The Challenges of Change Management & Social Selling Adoption

Learn why change is always difficult—and how inspired leaders can overcome these obstacles to help their team adopt social selling practices.

November 7, 2016

  • challenges-of-change

Enterprise sales leaders understand the benefits of social selling, but knowing and adopting are two very different things. The challenges can be significant: ensuring social selling adoption takes time, training, investment, and executive support, to say nothing of the buy-in you’ll need from each and every sales rep.

In sum, change takes committed, active, and inspired leadership. And even all of the best consultants in organizational management do not amount to a silver bullet.

Changing Change Management

The research on how to best undertake change management has been around for decades. You’d think that we’d have it down to a science, but the failure rate is still exceptionally high. Organizations have about a 60-70% failure rate for organizational changes, according to research by McKinsey & Company.

In particular, adopting social selling on an organization-wide basis is no small task; it involves shifting the culture of sales and marketing teams, among other things. Convincing your team to go social requires more than just data, white papers, and studies proving that adopting social selling is worth it.

What Needs to Change

Ron Ashkenas, a consultant who works on organizational transformation, has a theory as to why many attempts at organizational shifts don’t work. Just because managers have a road map to change doesn’t mean they have taken responsibility for it themselves. In his words, “the managerial capacity to implement it has been woefully underdeveloped.”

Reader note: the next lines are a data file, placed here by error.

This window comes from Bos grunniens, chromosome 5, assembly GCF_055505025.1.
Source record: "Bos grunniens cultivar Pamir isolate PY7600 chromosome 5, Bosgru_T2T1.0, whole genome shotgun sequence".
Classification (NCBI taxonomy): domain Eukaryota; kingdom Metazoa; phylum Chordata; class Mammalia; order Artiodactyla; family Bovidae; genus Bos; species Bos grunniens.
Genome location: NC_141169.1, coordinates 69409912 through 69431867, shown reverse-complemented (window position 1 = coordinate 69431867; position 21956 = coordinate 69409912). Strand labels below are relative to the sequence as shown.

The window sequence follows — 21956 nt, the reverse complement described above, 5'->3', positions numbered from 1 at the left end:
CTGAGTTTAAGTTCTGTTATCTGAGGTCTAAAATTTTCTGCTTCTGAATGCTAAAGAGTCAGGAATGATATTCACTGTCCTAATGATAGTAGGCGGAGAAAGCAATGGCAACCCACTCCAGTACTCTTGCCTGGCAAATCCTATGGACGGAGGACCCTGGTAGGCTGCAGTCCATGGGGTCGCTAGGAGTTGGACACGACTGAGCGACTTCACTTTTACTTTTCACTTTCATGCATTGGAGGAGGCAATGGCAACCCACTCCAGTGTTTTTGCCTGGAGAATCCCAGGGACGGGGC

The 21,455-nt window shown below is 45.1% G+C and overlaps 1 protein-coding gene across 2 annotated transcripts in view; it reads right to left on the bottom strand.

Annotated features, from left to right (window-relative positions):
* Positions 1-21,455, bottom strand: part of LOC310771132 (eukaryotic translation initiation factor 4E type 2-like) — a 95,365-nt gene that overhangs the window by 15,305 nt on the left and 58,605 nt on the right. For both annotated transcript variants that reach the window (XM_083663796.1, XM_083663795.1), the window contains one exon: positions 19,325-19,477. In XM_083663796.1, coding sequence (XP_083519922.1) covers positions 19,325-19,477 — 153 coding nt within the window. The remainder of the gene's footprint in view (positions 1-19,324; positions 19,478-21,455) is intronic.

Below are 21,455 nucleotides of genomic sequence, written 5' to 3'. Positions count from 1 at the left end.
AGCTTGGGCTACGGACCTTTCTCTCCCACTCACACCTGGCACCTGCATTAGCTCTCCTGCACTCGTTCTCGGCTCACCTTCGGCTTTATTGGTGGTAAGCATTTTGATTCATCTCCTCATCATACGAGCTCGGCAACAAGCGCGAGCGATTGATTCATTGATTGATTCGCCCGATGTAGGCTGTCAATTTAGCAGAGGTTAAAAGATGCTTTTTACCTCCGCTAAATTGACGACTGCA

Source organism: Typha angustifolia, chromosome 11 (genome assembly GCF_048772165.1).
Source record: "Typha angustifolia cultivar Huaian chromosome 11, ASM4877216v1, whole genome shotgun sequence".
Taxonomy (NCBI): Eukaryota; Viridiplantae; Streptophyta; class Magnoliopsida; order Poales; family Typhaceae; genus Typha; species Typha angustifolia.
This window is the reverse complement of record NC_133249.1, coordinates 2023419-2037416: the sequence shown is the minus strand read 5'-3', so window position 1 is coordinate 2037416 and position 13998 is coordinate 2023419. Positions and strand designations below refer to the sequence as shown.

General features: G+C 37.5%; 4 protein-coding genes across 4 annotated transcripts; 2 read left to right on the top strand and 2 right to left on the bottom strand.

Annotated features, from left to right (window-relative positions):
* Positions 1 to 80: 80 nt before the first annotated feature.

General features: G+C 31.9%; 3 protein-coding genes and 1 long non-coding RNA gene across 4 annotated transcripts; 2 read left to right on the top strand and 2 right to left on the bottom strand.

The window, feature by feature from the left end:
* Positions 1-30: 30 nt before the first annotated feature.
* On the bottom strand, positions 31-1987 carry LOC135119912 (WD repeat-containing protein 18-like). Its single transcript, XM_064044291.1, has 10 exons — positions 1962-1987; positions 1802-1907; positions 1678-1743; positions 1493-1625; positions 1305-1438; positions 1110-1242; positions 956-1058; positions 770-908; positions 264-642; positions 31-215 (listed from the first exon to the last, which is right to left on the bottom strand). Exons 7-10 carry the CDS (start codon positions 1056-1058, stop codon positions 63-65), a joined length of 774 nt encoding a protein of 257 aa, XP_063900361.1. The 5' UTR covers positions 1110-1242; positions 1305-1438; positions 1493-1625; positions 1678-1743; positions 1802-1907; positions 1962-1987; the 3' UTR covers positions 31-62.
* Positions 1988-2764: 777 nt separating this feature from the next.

Instead of making themselves accountable, managers too often outsource the implementation of the organizational work out to consultants or experts, Ashkenas writes. And the executives tend to make the organizational changes an add-on to their business plan, rather than being “part and parcel” to it.

Executive Buy-In Equals Success

On the other hand, to succeed at change, the top executives must demonstrate to their teams that they believe in social. New research also shows that there are certain personality types – “mobilizers” – who know how to drive change within their organizations.

Thankfully, some executives have succeeded in pushing a social media agenda. You could look at the mid-sized technology company PTC. The company made a huge investment in its global sales team by rolling out 501 licenses for LinkedIn’s Sales Navigator—but that’s not all. It also had the high-profile sales members take ownership of the process by championing social selling across the company and ensuring that managers included social selling KPIs in their review process.

SAP’s vice president of sales technology, Phil Lurie, discussed what drove the company’s success in a post on this blog. “Senior management understands the value…” he writes. “The challenge has been converting our field managers who usually beat their sales goals and are hesitant to deviate from their successful formula.”

Elsewhere, at the IT company Softchoice, the CEO and other top brass dug in and got involved. The executives were all urged to leverage their extensive LinkedIn networks for sales teams to provide warm introductions to new customers.

Ateet Davé, head of Customers Success Operations at LinkedIn Sales Solutions, said that this kind of high-level involvement “flattens” the organization, pushing employees at all levels to work towards a common goal. 

These kinds of enterprise-wide changes aren’t easy. Your company will always have a slew of other top priorities, and some sales reps see no need to change if they’re doing just fine. However, if top leadership not only “talks the talk,” but also “walks the walk” when it comes to adopting social, organizational change can indeed be successful. 

For more on how to convince your organization and customers to change, read our free eBook: The Challenge Customer: The New Reality of Sales.